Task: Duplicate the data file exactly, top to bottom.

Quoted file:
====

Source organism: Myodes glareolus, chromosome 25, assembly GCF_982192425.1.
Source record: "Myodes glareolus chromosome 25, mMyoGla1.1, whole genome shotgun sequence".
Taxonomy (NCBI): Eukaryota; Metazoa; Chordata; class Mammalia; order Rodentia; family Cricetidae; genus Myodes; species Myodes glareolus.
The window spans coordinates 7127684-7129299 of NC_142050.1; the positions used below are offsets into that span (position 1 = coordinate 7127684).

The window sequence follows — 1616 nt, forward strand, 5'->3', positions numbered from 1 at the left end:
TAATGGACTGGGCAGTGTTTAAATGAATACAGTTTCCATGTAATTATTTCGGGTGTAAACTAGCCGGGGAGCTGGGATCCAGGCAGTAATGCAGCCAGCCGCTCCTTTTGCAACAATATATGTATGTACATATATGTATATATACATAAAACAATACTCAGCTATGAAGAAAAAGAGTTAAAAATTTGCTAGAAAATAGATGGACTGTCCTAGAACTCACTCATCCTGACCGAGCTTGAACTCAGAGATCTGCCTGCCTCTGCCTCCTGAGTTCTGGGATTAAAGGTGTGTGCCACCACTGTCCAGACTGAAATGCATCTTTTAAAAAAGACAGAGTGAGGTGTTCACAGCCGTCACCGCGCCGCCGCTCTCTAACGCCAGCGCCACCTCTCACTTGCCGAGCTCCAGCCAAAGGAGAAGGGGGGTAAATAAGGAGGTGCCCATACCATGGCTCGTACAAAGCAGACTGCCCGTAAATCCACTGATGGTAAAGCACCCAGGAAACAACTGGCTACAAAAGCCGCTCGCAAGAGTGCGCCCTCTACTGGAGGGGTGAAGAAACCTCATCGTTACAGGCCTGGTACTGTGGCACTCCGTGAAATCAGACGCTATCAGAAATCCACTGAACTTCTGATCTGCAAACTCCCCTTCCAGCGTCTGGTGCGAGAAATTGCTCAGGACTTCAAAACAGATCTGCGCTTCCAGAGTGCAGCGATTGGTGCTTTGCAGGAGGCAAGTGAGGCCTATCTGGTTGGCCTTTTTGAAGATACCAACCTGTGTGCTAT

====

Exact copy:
Source organism: Myodes glareolus, chromosome 25, assembly GCF_982192425.1.
Source record: "Myodes glareolus chromosome 25, mMyoGla1.1, whole genome shotgun sequence".
Taxonomy (NCBI): Eukaryota; Metazoa; Chordata; class Mammalia; order Rodentia; family Cricetidae; genus Myodes; species Myodes glareolus.
The window spans coordinates 7127684-7129299 of NC_142050.1; the positions used below are offsets into that span (position 1 = coordinate 7127684).

The window sequence follows — 1616 nt, forward strand, 5'->3', positions numbered from 1 at the left end:
TAATGGACTGGGCAGTGTTTAAATGAATACAGTTTCCATGTAATTATTTCGGGTGTAAACTAGCCGGGGAGCTGGGATCCAGGCAGTAATGCAGCCAGCCGCTCCTTTTGCAACAATATATGTATGTACATATATGTATATATACATAAAACAATACTCAGCTATGAAGAAAAAGAGTTAAAAATTTGCTAGAAAATAGATGGACTGTCCTAGAACTCACTCATCCTGACCGAGCTTGAACTCAGAGATCTGCCTGCCTCTGCCTCCTGAGTTCTGGGATTAAAGGTGTGTGCCACCACTGTCCAGACTGAAATGCATCTTTTAAAAAAGACAGAGTGAGGTGTTCACAGCCGTCACCGCGCCGCCGCTCTCTAACGCCAGCGCCACCTCTCACTTGCCGAGCTCCAGCCAAAGGAGAAGGGGGGTAAATAAGGAGGTGCCCATACCATGGCTCGTACAAAGCAGACTGCCCGTAAATCCACTGATGGTAAAGCACCCAGGAAACAACTGGCTACAAAAGCCGCTCGCAAGAGTGCGCCCTCTACTGGAGGGGTGAAGAAACCTCATCGTTACAGGCCTGGTACTGTGGCACTCCGTGAAATCAGACGCTATCAGAAATCCACTGAACTTCTGATCTGCAAACTCCCCTTCCAGCGTCTGGTGCGAGAAATTGCTCAGGACTTCAAAACAGATCTGCGCTTCCAGAGTGCAGCGATTGGTGCTTTGCAGGAGGCAAGTGAGGCCTATCTGGTTGGCCTTTTTGAAGATACCAACCTGTGTGCTAT